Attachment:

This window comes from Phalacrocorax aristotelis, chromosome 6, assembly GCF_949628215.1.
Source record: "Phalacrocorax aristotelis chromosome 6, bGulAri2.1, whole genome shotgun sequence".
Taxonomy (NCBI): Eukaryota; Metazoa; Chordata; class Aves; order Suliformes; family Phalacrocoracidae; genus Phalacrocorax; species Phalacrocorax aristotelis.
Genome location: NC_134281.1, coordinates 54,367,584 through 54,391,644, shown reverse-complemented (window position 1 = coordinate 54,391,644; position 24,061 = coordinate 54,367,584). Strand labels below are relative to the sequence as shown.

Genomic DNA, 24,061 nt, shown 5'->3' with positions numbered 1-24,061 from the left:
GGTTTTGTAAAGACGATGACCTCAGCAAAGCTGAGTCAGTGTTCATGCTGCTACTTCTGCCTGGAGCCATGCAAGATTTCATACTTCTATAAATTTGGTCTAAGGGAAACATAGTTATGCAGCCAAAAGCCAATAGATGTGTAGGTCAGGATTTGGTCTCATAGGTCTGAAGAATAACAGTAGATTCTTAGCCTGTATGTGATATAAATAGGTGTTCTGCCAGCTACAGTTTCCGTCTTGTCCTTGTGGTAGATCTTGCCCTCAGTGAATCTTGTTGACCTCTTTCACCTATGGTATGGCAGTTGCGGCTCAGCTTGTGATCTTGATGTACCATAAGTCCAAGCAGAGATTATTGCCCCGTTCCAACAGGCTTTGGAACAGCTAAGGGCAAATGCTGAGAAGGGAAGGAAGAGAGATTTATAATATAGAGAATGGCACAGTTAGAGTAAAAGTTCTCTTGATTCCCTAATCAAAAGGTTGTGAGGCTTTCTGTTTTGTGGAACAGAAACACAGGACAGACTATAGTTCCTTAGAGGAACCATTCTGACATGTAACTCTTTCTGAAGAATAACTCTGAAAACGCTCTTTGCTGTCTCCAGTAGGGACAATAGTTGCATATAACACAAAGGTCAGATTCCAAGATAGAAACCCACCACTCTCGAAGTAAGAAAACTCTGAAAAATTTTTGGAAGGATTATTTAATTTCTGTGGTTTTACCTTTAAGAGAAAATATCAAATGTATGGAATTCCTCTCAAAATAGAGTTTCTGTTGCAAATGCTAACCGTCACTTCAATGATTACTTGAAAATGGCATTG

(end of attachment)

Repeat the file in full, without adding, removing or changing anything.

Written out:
This window comes from Phalacrocorax aristotelis, chromosome 6, assembly GCF_949628215.1.
Source record: "Phalacrocorax aristotelis chromosome 6, bGulAri2.1, whole genome shotgun sequence".
Taxonomy (NCBI): Eukaryota; Metazoa; Chordata; class Aves; order Suliformes; family Phalacrocoracidae; genus Phalacrocorax; species Phalacrocorax aristotelis.
Genome location: NC_134281.1, coordinates 54,367,584 through 54,391,644, shown reverse-complemented (window position 1 = coordinate 54,391,644; position 24,061 = coordinate 54,367,584). Strand labels below are relative to the sequence as shown.

Genomic DNA, 24,061 nt, shown 5'->3' with positions numbered 1-24,061 from the left:
GGTTTTGTAAAGACGATGACCTCAGCAAAGCTGAGTCAGTGTTCATGCTGCTACTTCTGCCTGGAGCCATGCAAGATTTCATACTTCTATAAATTTGGTCTAAGGGAAACATAGTTATGCAGCCAAAAGCCAATAGATGTGTAGGTCAGGATTTGGTCTCATAGGTCTGAAGAATAACAGTAGATTCTTAGCCTGTATGTGATATAAATAGGTGTTCTGCCAGCTACAGTTTCCGTCTTGTCCTTGTGGTAGATCTTGCCCTCAGTGAATCTTGTTGACCTCTTTCACCTATGGTATGGCAGTTGCGGCTCAGCTTGTGATCTTGATGTACCATAAGTCCAAGCAGAGATTATTGCCCCGTTCCAACAGGCTTTGGAACAGCTAAGGGCAAATGCTGAGAAGGGAAGGAAGAGAGATTTATAATATAGAGAATGGCACAGTTAGAGTAAAAGTTCTCTTGATTCCCTAATCAAAAGGTTGTGAGGCTTTCTGTTTTGTGGAACAGAAACACAGGACAGACTATAGTTCCTTAGAGGAACCATTCTGACATGTAACTCTTTCTGAAGAATAACTCTGAAAACGCTCTTTGCTGTCTCCAGTAGGGACAATAGTTGCATATAACACAAAGGTCAGATTCCAAGATAGAAACCCACCACTCTCGAAGTAAGAAAACTCTGAAAAATTTTTGGAAGGATTATTTAATTTCTGTGGTTTTACCTTTAAGAGAAAATATCAAATGTATGGAATTCCTCTCAAAATAGAGTTTCTGTTGCAAATGCTAACCGTCACTTCAATGATTACTTGAAAATGGCATTG